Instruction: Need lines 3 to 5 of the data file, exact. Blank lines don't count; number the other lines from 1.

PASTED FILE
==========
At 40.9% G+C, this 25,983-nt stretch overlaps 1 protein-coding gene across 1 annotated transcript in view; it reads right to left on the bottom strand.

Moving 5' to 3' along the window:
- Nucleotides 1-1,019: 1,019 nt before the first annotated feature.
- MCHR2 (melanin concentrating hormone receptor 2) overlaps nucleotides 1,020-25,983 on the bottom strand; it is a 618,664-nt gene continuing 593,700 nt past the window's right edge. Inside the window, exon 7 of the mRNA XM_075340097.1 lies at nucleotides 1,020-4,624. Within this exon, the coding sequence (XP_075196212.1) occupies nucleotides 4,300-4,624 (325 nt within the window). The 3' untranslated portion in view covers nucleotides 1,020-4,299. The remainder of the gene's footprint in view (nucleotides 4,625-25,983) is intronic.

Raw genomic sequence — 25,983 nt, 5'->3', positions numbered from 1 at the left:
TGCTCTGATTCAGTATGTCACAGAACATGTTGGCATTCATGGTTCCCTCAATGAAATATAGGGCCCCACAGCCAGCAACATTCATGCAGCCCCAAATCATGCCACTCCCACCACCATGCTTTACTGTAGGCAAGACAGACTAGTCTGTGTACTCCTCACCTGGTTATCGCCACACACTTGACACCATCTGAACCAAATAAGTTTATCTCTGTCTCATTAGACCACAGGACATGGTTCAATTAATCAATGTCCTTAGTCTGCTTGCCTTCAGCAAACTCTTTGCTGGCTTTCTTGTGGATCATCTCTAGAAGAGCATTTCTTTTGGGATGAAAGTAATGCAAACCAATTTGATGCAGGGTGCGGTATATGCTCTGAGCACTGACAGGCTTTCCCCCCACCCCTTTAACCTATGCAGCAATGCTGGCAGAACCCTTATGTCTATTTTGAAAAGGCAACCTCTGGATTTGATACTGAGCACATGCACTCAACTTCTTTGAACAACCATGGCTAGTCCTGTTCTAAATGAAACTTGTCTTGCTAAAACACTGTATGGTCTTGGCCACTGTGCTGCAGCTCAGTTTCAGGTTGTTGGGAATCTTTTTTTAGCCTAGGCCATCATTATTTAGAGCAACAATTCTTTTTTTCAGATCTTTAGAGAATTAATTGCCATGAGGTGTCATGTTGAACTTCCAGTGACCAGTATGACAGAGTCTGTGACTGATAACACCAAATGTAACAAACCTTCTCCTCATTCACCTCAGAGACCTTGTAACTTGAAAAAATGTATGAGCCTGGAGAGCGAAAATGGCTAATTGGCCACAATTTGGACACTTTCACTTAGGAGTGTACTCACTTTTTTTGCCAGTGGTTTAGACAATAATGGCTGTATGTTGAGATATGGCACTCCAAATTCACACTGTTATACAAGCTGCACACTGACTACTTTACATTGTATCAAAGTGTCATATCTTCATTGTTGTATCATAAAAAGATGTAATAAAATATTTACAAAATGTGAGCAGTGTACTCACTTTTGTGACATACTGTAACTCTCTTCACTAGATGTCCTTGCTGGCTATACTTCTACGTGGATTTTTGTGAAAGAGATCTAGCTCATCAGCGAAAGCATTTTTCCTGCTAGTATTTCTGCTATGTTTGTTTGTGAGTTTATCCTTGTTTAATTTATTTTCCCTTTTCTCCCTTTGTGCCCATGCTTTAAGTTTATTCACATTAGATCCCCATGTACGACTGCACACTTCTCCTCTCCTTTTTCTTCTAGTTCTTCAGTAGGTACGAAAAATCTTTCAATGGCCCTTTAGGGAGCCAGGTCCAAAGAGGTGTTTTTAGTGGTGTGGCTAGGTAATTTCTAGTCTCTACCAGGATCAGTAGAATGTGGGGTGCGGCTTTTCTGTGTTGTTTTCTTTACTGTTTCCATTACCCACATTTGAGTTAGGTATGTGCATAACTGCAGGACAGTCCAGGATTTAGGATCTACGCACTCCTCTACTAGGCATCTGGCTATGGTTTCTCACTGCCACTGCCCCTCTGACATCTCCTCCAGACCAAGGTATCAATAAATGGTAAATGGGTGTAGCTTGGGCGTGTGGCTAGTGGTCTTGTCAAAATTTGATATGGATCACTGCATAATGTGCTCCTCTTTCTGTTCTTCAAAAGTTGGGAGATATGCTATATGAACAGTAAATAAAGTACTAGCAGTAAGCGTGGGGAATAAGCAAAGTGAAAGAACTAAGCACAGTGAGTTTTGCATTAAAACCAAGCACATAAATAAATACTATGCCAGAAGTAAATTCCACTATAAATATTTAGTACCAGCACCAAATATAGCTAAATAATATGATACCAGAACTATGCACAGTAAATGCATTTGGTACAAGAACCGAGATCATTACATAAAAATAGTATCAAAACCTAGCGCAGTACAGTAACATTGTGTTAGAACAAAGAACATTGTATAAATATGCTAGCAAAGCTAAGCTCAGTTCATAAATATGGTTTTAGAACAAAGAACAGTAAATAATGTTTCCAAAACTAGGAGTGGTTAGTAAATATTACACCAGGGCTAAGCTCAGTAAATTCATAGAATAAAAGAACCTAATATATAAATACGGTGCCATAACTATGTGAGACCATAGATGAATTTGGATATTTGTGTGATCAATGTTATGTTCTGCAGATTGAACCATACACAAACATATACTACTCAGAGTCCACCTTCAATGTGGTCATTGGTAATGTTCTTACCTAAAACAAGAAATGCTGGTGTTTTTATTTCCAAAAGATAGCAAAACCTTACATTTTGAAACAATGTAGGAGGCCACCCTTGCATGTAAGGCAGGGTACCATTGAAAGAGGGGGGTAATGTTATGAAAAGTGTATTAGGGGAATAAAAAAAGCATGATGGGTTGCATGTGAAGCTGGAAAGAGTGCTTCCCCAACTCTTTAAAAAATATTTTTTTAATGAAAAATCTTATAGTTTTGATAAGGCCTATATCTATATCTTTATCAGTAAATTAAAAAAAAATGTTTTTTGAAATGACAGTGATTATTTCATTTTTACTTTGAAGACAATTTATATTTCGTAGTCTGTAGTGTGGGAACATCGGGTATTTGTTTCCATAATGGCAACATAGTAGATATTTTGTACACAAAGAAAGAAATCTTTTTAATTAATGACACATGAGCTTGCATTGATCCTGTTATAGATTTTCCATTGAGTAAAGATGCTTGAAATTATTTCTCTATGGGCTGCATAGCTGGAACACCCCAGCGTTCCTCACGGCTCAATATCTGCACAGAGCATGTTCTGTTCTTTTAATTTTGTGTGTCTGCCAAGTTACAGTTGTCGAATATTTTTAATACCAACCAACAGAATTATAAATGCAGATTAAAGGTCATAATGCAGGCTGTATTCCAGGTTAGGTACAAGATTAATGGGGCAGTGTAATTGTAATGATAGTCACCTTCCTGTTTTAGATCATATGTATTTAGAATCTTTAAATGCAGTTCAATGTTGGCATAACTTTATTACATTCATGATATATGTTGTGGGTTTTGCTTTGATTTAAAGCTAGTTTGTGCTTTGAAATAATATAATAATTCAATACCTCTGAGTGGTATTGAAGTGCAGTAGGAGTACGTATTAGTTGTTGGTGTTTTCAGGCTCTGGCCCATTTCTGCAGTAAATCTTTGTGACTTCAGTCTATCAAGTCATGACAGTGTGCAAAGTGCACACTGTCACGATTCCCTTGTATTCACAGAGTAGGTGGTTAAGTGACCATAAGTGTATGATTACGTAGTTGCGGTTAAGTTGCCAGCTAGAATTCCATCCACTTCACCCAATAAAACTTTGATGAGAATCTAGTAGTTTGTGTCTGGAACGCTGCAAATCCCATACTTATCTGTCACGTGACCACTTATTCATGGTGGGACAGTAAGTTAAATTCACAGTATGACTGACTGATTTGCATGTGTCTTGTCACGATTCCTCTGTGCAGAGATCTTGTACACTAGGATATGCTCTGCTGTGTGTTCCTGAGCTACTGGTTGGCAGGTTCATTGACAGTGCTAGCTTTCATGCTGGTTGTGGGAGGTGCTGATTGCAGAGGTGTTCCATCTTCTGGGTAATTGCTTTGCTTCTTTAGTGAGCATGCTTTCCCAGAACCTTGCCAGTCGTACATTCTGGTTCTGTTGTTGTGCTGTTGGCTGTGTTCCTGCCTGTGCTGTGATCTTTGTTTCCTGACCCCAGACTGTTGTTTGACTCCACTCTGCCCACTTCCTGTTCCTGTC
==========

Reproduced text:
- Nucleotides 1-1,019: 1,019 nt before the first annotated feature.
- MCHR2 (melanin concentrating hormone receptor 2) overlaps nucleotides 1,020-25,983 on the bottom strand; it is a 618,664-nt gene continuing 593,700 nt past the window's right edge. Inside the window, exon 7 of the mRNA XM_075340097.1 lies at nucleotides 1,020-4,624. Within this exon, the coding sequence (XP_075196212.1) occupies nucleotides 4,300-4,624 (325 nt within the window). The 3' untranslated portion in view covers nucleotides 1,020-4,299. The remainder of the gene's footprint in view (nucleotides 4,625-25,983) is intronic.

Raw genomic sequence — 25,983 nt, 5'->3', positions numbered from 1 at the left: